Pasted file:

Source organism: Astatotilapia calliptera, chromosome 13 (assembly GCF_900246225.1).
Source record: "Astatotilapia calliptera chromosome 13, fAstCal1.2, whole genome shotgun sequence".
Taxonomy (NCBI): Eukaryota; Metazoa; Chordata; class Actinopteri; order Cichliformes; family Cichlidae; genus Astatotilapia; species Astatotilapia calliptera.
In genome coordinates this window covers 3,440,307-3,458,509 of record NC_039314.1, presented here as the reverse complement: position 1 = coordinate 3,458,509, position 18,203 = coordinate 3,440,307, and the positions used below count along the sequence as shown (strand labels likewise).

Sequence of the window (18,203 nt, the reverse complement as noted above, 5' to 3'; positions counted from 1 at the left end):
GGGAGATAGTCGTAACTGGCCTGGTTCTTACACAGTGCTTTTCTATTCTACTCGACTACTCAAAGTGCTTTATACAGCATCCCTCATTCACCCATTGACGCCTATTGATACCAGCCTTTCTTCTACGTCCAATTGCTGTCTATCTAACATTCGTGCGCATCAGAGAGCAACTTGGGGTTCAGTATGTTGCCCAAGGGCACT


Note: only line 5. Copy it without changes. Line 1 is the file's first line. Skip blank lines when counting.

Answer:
Sequence of the window (18,203 nt, the reverse complement as noted above, 5' to 3'; positions counted from 1 at the left end):